Boy Scout Sex Suit 

A former Idaho resident has filed a lawsuit against the Boy Scouts of America and the Ore-Ida Council of the Boy Scouts alleging the organizations did not do enough to protect him and other scouts from sexual abuse by a known abuser.

The suit, filed Monday in Ada County, is the first to take advantage of a change in Idaho law that lengthens the statute of limitations for reporting childhood sexual abuse. As of July 1, victims have five years from the discovery that prior abuse has caused harm to file charges. Previously, victims had five years from the time they turned 18.

In the suit, Ron Morgan, who now lives in Mesa, Ariz., and an unnamed Idaho man charge that they were both abused by former Scout leader James Schmidt between the late 1970s and early 1980s. They charge that Boy Scouts leaders knew of the alleged abuse through parental complaints as early as 1979, but Schmidt was allowed to remain in his position until 1983.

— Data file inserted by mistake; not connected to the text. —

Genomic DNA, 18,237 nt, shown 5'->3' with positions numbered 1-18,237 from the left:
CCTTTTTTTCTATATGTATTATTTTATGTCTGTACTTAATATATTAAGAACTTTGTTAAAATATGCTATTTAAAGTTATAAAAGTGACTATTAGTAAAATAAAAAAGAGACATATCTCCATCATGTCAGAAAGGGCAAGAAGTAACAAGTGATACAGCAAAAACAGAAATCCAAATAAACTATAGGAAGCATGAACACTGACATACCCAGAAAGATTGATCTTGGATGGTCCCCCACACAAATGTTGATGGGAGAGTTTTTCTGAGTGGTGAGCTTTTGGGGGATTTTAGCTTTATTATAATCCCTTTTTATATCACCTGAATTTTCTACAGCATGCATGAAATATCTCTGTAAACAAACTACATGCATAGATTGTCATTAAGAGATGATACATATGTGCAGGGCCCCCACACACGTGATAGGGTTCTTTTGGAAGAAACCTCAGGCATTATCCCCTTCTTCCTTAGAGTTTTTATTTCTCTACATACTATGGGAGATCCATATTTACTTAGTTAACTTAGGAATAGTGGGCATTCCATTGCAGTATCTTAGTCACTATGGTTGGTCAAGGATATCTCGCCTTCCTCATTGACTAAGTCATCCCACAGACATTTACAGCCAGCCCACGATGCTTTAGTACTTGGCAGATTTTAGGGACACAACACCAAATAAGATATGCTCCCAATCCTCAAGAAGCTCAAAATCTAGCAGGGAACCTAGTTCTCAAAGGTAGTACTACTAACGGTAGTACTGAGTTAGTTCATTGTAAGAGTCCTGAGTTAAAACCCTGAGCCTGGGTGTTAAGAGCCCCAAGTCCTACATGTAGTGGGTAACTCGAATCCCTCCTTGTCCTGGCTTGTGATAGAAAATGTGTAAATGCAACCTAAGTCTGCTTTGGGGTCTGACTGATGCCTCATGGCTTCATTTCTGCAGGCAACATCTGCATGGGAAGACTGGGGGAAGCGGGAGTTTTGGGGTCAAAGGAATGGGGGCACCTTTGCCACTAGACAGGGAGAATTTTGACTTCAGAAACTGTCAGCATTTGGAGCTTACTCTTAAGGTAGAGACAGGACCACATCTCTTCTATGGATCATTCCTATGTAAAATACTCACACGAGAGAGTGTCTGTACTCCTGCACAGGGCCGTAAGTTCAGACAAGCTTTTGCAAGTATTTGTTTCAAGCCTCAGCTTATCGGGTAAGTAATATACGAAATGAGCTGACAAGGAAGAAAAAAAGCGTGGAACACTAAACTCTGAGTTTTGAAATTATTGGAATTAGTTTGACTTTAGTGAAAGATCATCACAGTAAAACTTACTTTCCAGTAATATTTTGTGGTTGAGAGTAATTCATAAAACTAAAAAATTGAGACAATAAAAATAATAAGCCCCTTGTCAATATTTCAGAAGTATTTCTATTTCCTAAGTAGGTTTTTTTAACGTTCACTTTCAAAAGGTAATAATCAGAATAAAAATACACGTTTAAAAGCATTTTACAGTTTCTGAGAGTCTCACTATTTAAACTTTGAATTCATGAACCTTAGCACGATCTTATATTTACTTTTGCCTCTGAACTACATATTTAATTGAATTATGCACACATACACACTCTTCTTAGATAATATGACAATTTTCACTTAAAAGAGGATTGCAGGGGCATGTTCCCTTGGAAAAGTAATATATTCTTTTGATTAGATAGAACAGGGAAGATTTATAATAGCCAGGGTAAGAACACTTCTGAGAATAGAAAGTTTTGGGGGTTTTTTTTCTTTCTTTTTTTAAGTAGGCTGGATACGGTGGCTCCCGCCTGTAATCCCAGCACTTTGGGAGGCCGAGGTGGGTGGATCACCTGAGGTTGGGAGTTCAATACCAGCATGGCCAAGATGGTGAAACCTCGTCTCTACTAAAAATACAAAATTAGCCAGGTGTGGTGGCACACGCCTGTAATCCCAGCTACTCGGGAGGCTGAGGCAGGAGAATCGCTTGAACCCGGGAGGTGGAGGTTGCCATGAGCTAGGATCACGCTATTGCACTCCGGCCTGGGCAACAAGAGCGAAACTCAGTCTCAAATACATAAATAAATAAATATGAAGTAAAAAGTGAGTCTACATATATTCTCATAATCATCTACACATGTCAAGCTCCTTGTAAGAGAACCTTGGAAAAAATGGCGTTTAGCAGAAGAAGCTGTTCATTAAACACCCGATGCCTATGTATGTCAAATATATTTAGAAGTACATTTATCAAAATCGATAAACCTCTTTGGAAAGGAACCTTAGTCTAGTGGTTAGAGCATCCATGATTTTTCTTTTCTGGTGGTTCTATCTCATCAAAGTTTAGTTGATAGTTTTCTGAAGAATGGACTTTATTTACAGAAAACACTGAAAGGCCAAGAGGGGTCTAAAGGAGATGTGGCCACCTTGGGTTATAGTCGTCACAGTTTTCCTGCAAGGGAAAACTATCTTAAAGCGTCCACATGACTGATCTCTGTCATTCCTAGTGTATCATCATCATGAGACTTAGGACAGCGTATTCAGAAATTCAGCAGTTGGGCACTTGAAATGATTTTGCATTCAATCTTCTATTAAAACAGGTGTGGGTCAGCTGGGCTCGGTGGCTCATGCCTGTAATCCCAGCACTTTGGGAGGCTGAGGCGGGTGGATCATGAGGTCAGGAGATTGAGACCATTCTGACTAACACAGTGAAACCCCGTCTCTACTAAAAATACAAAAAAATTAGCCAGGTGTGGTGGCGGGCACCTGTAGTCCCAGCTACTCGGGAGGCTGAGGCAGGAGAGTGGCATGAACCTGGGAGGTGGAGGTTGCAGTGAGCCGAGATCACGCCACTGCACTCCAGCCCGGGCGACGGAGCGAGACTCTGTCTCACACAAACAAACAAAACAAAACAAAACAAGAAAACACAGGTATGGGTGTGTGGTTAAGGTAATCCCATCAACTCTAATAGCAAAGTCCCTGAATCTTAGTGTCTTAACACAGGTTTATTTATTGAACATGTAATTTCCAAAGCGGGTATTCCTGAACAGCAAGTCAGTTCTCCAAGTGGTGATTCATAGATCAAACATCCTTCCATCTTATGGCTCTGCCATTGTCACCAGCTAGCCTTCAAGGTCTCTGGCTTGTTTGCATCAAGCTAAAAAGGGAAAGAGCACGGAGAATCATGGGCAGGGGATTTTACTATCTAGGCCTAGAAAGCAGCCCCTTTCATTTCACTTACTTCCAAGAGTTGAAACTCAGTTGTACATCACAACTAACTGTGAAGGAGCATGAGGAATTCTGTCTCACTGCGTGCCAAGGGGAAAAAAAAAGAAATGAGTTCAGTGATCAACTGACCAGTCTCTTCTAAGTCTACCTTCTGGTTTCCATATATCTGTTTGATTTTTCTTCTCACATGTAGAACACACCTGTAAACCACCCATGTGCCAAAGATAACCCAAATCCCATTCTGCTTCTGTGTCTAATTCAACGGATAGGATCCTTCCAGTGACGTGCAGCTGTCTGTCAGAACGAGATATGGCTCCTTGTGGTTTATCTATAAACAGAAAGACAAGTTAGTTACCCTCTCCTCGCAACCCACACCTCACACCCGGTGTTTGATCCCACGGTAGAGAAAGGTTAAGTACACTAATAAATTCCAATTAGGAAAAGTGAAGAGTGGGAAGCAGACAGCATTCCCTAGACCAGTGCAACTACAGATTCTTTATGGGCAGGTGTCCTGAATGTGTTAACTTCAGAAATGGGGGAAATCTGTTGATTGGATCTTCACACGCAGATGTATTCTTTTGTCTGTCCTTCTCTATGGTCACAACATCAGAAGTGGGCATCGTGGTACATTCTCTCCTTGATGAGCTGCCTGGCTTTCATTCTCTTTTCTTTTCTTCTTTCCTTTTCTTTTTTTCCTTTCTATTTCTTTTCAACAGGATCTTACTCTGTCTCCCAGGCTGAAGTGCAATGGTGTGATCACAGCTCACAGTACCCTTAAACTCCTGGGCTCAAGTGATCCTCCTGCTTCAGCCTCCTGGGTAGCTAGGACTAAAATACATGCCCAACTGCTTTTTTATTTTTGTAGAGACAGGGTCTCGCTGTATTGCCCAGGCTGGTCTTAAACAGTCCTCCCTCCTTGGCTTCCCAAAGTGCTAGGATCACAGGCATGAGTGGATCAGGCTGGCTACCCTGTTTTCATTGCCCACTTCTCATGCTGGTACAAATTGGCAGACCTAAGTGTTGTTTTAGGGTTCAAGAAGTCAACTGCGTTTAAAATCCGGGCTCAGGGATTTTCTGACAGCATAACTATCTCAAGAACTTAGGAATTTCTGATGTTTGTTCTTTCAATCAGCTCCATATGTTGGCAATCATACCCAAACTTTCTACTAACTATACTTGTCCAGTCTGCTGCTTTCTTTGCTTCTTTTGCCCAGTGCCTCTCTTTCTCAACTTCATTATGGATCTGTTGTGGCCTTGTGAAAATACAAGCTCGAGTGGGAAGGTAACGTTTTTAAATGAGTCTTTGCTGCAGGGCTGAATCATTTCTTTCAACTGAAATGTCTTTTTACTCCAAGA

Schmidt was arrested in 1983 after police interviewed 16 scouts. He was sentenced to treatment for "severe pedophilia" at John Hopkins Hospital. Schmidt is a registered sex offender living in Maryland.

"Every time a victim comes forward, children are safer," said David Clohessy, executive director of the Survivors Network of those Abused by Priests.

Morgan said he was nervous to step forward, but wanted to hold the Boy Scouts accountable for its lack of action. He said he hopes the case will hold organizations that deal with children to "a higher standard of protection and accountability."

Andrew Chasan, Morgan's Boise-based attorney, called the change in Idaho law "visionary," adding that it allows victims the time needed to deal with the emotional trauma of abuse.

The Boy Scouts of America has yet to receive the suit, according to Chasan.

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